Step up your sound
The superior audio experience at the local cinema isn’t just about volume. To get a true movie theater experience, you’ll want something that provides some kind of surround or directional audio. Theaters have speakers stashed all over the room, even behind the screen, to make the audio feel immersive. You don’t have to go overboard adorning your living room with woofers, but if you’re going to be watching first-run, top-tier movies at home, you probably want more than your paltry built-in TV speakers can offer.
If you’re just jumping into surround sound, a soundbar with Dolby Atmos built in is a great place to start for easy setup and pronounced directional effects. Atmos attempts to create a bubble of sound around the viewer that makes the viewing experience more convincing. It’s widely supported by most of the streaming platforms, and HBO Max is adding compatibility starting with the release of Wonder Woman 1984 when it’s released on December 25th.
There’s a wide variety of Atmos soundbars to choose from. If you’re on a budget, this Samsung system comes in under $400 at the moment. Vizio makes an impressive $500 setup with a subwoofer. And you can step up to the excellent Sonos Arc for $800, which adds access to the company’s wireless music streaming platform.
Soundbars can go up into the thousands of dollars, but if you’re simply upgrading from TV speakers, it’s probably unnecessary to spend that much cash right off the bat.
Switch on cinema mode
If you never dig into the various modes on your TV, you might be missing out on some performance. For instance, gaming mode on most televisions tries to prioritize responsiveness so you don’t notice lag between the controller and the screen as your play. If you’re using HDMI 2.1 and a compatible console like the PS5 or the Xbox Series X, it will turn on automatically.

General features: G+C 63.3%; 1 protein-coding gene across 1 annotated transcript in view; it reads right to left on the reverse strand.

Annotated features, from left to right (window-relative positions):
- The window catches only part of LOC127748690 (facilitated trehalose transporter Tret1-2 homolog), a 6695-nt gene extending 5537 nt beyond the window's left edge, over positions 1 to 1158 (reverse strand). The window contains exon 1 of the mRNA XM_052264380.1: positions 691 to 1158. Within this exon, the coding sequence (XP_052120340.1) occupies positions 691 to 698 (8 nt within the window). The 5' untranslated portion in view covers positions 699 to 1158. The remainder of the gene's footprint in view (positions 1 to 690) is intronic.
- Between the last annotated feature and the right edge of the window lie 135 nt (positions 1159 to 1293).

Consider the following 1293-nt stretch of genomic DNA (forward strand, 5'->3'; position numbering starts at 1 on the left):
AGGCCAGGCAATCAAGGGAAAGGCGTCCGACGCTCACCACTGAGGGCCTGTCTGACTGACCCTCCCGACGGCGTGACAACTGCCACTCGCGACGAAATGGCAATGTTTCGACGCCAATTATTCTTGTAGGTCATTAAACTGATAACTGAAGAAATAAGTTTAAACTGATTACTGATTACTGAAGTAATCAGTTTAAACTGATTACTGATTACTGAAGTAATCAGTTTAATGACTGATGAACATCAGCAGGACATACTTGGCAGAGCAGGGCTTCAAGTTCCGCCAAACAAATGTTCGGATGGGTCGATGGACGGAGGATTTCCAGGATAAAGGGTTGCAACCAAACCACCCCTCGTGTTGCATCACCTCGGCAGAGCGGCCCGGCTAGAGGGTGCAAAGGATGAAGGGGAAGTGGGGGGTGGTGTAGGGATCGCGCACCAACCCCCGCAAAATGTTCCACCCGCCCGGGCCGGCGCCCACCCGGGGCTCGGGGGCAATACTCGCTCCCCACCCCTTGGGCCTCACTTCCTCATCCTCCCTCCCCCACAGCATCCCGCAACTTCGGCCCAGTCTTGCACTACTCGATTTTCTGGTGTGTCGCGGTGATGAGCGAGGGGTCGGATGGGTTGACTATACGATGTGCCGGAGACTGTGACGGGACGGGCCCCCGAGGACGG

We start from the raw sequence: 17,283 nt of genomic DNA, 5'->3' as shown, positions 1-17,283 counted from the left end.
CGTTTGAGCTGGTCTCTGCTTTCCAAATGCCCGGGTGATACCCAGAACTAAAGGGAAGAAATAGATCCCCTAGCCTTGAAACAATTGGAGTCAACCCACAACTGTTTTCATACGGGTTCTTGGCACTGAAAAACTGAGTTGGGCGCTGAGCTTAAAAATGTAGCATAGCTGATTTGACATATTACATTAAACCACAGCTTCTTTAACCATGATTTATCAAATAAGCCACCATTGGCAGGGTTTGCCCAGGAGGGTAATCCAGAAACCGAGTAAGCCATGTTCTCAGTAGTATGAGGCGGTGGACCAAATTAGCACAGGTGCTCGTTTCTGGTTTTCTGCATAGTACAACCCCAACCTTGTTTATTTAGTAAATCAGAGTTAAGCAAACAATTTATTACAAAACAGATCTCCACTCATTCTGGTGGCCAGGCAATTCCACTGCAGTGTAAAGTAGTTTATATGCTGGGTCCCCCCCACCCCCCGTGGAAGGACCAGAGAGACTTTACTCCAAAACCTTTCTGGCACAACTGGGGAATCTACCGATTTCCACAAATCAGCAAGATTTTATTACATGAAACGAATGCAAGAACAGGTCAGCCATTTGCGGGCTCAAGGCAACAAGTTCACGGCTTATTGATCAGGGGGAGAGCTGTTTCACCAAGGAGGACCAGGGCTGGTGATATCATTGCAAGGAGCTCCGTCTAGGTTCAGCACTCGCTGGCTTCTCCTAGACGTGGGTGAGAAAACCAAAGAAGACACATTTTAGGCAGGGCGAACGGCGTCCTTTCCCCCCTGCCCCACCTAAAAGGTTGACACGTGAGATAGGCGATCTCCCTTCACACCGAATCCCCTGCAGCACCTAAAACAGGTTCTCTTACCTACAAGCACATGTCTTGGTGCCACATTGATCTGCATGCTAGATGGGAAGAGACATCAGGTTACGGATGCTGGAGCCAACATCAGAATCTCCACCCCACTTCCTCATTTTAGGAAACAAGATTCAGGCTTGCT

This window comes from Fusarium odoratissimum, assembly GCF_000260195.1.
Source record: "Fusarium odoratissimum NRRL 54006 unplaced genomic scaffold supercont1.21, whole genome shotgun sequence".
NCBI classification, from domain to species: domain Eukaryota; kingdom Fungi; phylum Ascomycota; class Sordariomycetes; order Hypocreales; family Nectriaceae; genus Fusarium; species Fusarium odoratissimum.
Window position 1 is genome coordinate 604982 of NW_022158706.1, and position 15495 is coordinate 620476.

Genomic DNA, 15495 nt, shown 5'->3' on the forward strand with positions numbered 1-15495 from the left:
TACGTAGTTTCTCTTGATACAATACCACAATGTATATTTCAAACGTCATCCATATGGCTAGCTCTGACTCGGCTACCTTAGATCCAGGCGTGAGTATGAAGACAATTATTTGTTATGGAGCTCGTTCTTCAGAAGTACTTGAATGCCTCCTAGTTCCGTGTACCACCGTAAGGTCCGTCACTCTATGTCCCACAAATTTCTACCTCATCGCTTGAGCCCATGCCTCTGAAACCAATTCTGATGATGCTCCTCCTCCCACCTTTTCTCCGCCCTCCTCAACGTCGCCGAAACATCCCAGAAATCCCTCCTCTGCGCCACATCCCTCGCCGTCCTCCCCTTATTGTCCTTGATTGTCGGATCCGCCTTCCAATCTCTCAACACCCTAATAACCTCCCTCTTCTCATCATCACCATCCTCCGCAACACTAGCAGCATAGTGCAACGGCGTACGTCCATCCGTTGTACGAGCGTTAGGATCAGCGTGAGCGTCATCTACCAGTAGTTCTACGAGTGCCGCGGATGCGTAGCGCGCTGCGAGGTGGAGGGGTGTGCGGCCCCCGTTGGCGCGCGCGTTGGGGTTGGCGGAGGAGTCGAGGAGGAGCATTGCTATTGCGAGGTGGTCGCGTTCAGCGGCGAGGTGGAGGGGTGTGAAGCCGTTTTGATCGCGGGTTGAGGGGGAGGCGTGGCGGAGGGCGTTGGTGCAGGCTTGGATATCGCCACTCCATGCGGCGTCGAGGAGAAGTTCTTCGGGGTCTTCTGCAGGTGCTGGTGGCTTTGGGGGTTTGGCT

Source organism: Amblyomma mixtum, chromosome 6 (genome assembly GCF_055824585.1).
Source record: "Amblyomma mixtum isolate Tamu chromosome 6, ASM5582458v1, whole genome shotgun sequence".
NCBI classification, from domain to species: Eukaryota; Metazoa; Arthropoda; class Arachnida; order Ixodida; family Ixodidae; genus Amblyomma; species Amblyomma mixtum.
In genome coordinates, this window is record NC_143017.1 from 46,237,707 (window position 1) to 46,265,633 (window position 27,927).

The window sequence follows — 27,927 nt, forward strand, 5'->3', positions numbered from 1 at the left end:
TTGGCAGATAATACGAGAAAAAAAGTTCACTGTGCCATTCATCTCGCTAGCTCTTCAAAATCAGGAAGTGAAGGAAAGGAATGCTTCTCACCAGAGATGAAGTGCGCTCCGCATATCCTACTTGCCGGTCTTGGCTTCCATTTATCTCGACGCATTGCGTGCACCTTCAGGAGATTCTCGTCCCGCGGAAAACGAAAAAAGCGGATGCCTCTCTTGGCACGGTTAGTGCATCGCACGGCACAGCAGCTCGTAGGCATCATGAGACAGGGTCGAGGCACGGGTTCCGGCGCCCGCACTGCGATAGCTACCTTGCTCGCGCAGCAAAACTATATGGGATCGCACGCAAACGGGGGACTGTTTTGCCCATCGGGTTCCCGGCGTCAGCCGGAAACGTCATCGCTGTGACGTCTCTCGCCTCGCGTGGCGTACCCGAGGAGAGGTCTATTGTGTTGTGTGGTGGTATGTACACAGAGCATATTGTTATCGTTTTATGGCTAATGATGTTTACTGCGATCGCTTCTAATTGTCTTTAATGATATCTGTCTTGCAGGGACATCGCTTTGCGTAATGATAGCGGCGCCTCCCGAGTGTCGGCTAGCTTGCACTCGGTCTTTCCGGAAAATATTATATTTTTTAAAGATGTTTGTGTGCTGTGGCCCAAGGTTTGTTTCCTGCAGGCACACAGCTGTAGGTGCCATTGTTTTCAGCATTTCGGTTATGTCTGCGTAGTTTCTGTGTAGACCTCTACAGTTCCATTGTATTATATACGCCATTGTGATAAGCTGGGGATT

Cinema mode is a bit different. You’ll likely notice that it’s a bit more subdued in terms of brightness and saturation than the typical mode you use for watching TV. If you have motion smoothing enabled for everyday watching, you’ll also notice that cinema mode typically turns it off. That helps prevent your motion pictures from looking like soap operas. That motion smoothing is great for sports, but it’s terrible for movies.
If your TV has HDR—and it should—this mode will also provide the most accurate and vibrant colors your TV can produce.
Turn off your phone
With no ushers or other viewers around to bust you for looking at your little glowing screen during a flick, it’s tempting to check your notifications. But, those distractions really do impinge on your ability to enjoy a movie and process what’s going on. People aren’t nearly as good at multitasking as they think they are. Every time you look at your phone, your eyes will have to adjust again to the relative brightness and distance of the screen, which can be taxing if you do it too many times.
Not to mention that anyone who happens to be in the room with you will get annoyed. But then again, maybe that’s part of what makes your home more like the real theater experience.